Financial Literacy – 5 point quiz

Financial Literacy – 5 point quiz

How do you make a peanut butter and jelly sandwich? If you’ve ever been asked to write clear instructions for a seemingly simple task, you know the challenge is in the details. To illustrate how to make a PB&J, you start with bread, peanut butter, jelly (in a squeezable bottle), and a knife. Then you need to remember to tell the reader to open the bread bag, unscrew the top of the peanut butter jar, and turn the jelly bottle upside down before squeezing it. You have to provide a lot of very concise information.

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Communicating financial and investment ideas effectively also can be challenging. It appears a significant number of Americans are not receiving all of the information they may need. For several years, the Financial Industry Regulatory Authority’s (FINRA) Investor Education Foundation has employed a five-question quiz to evaluate financial literacy. The questions include fundamental concepts related to financial knowledge and decision-making. If you want to test yourself, take the quiz at www.financialcapability.org.

In 2012, about 30 percent of Americans were able to answer three of the five quiz questions correctly. That was about the same number of questions that were answered correctly when the quiz was first offered in 2009. The percentage of respondents who were able to answer four or five quiz questions correctly varied significantly by generation:

  • 24 percent of Millennials (born between early 1980s to early 2000s)

  • 38 percent of Gen Xers (born between early 1960s to early 1980s)

  • 48 percent of Baby Boomers (born between 1943 to early 1960s)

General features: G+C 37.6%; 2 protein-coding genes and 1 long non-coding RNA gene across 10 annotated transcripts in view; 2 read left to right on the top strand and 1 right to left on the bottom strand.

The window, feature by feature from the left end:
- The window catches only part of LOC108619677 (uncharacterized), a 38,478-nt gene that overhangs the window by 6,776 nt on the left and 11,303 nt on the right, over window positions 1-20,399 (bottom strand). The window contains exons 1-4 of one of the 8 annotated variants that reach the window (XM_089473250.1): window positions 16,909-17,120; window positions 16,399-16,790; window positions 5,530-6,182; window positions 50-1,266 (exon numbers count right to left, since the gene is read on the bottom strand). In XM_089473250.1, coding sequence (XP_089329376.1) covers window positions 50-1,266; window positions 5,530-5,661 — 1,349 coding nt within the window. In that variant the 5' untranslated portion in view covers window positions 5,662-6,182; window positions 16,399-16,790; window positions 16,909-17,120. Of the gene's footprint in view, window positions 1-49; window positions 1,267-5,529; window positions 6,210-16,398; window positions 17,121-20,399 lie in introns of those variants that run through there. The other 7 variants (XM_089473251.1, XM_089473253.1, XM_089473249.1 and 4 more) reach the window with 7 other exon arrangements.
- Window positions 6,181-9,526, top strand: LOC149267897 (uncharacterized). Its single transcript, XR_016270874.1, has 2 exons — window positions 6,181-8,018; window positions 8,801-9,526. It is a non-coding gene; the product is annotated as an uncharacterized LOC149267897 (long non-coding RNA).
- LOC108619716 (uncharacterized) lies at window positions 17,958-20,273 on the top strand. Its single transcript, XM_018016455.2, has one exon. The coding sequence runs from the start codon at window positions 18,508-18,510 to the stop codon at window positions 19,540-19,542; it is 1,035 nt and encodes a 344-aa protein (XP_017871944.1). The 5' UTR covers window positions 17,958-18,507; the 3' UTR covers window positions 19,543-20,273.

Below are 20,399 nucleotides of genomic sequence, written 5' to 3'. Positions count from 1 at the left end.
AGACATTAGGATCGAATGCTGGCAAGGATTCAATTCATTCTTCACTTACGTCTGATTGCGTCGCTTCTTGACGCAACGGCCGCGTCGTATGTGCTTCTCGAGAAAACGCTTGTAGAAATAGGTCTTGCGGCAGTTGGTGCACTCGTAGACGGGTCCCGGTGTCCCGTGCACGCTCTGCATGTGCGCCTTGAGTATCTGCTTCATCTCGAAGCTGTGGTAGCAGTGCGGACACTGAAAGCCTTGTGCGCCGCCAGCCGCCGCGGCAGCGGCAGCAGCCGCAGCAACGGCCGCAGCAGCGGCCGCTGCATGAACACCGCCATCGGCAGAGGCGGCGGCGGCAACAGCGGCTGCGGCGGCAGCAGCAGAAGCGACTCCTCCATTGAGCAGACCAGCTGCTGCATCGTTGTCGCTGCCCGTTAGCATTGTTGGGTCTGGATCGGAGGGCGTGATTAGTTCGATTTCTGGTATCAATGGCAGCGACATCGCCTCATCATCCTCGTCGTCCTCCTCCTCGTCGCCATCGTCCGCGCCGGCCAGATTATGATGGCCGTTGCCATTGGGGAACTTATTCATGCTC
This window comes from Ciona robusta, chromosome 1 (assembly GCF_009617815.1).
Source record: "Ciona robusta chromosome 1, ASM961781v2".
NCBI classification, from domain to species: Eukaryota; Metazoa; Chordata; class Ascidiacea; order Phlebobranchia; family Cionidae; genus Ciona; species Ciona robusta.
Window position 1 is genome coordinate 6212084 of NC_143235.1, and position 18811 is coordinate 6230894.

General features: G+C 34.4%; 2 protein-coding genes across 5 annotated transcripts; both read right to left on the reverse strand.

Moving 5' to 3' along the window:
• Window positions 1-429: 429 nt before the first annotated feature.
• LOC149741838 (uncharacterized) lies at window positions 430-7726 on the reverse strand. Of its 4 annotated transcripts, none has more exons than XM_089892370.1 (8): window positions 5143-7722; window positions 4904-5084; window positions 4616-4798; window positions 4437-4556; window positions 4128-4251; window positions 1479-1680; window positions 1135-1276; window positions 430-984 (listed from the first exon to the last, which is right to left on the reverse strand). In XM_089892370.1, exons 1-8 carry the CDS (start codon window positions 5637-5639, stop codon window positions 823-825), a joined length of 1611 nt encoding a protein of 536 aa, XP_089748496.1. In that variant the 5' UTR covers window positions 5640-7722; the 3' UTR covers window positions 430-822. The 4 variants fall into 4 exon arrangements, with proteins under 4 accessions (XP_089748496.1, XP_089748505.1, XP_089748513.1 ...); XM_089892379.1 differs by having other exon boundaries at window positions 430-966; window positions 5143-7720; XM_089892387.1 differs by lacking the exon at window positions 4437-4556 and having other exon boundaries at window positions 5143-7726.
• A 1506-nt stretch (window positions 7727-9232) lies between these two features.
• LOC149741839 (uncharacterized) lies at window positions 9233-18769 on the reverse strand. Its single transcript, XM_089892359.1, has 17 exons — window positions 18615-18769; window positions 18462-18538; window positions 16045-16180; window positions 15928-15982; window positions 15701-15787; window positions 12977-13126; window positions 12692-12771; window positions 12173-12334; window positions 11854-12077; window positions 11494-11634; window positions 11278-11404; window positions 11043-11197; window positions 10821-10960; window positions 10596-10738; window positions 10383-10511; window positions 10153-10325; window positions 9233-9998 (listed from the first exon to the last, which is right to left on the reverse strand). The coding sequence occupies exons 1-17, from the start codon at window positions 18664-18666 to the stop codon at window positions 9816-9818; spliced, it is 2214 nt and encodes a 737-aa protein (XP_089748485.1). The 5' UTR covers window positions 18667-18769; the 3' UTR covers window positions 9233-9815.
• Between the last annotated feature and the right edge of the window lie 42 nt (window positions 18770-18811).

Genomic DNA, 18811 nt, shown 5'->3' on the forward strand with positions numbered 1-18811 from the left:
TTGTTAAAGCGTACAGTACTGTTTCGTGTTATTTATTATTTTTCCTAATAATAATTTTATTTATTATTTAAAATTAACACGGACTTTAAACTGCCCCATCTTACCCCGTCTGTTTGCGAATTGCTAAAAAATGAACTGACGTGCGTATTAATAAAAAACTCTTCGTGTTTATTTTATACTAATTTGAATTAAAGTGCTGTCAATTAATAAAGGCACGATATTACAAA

• 55 percent of the Silent Generation (born between 1925 to 1942)

When a similar quiz was offered to people in countries throughout the world, financial literacy was linked (in all countries) to retirement planning or participation in private pension plans. In most countries, people who were financially literate were more likely to plan for retirement which requires an understanding of interest rates, risk, and diversification.

If someone you care about would benefit by knowing more about financial matters, please give me a call. I would be happy to sit down and talk with them about a specific topic or recommend some good reading materials.

Think About It

“Courage is the most important of all the virtues, because without courage you can't practice any other virtue consistently. You can practice any virtue erratically, but nothing consistently without courage.

--Maya Angelou, American author and poet

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Sources:

http://www.bea.gov/newsreleases/national/gdp/2014/pdf/gdp1q14_2nd.pdf

http://www.theguardian.com/business/2014/may/29/us-economy-growth-gdp-dip-recovery

http://www.reuters.com/article/2014/05/30/us-funds-poll-global-idUSKBN0EA10S20140530

http://online.wsj.com/articles/emerging-markets-bounce-back-1401301448

http://usfinancialcapability.org/downloads/NFCS_2012_Report_Natl_Findings.pdf (Pages 27 and 28)

http://www.finrafoundation.org/web/groups/foundation/@foundation/documents/foundation/p240590.pdf (Pages 2 and 4)

http://www.finrafoundation.org/web/groups/sai/@sai/documents/sai_original_content/p457507.pdf (Page 5)

http://www.brainyquote.com/quotes/quotes/m/mayaangelo120859.html

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